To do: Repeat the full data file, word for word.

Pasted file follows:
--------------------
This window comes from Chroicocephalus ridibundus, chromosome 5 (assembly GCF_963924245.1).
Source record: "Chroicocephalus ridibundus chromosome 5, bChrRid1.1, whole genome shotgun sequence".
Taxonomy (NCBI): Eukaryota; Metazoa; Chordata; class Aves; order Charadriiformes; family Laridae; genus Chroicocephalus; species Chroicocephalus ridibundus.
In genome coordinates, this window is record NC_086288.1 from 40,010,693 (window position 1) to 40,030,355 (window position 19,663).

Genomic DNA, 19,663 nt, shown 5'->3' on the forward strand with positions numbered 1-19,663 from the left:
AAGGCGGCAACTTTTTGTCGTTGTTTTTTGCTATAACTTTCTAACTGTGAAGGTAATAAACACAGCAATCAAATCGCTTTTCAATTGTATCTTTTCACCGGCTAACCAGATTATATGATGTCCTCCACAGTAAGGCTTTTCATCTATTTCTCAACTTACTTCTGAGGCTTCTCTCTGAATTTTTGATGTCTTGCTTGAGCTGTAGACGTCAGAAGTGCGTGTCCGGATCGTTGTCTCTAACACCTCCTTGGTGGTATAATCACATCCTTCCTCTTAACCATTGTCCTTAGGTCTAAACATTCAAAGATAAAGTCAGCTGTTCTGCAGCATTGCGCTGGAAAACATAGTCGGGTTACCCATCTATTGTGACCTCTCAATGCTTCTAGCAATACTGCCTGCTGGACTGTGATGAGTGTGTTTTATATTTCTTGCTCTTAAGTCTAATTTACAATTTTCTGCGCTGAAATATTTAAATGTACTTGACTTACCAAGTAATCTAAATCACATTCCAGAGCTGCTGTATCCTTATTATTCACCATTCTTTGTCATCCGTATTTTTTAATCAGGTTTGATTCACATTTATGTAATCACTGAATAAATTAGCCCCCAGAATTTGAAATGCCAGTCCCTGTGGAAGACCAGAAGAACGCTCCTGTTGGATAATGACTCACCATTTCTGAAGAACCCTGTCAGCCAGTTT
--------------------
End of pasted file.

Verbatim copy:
This window comes from Chroicocephalus ridibundus, chromosome 5 (assembly GCF_963924245.1).
Source record: "Chroicocephalus ridibundus chromosome 5, bChrRid1.1, whole genome shotgun sequence".
Taxonomy (NCBI): Eukaryota; Metazoa; Chordata; class Aves; order Charadriiformes; family Laridae; genus Chroicocephalus; species Chroicocephalus ridibundus.
In genome coordinates, this window is record NC_086288.1 from 40,010,693 (window position 1) to 40,030,355 (window position 19,663).

Genomic DNA, 19,663 nt, shown 5'->3' on the forward strand with positions numbered 1-19,663 from the left:
AAGGCGGCAACTTTTTGTCGTTGTTTTTTGCTATAACTTTCTAACTGTGAAGGTAATAAACACAGCAATCAAATCGCTTTTCAATTGTATCTTTTCACCGGCTAACCAGATTATATGATGTCCTCCACAGTAAGGCTTTTCATCTATTTCTCAACTTACTTCTGAGGCTTCTCTCTGAATTTTTGATGTCTTGCTTGAGCTGTAGACGTCAGAAGTGCGTGTCCGGATCGTTGTCTCTAACACCTCCTTGGTGGTATAATCACATCCTTCCTCTTAACCATTGTCCTTAGGTCTAAACATTCAAAGATAAAGTCAGCTGTTCTGCAGCATTGCGCTGGAAAACATAGTCGGGTTACCCATCTATTGTGACCTCTCAATGCTTCTAGCAATACTGCCTGCTGGACTGTGATGAGTGTGTTTTATATTTCTTGCTCTTAAGTCTAATTTACAATTTTCTGCGCTGAAATATTTAAATGTACTTGACTTACCAAGTAATCTAAATCACATTCCAGAGCTGCTGTATCCTTATTATTCACCATTCTTTGTCATCCGTATTTTTTAATCAGGTTTGATTCACATTTATGTAATCACTGAATAAATTAGCCCCCAGAATTTGAAATGCCAGTCCCTGTGGAAGACCAGAAGAACGCTCCTGTTGGATAATGACTCACCATTTCTGAAGAACCCTGTCAGCCAGTTT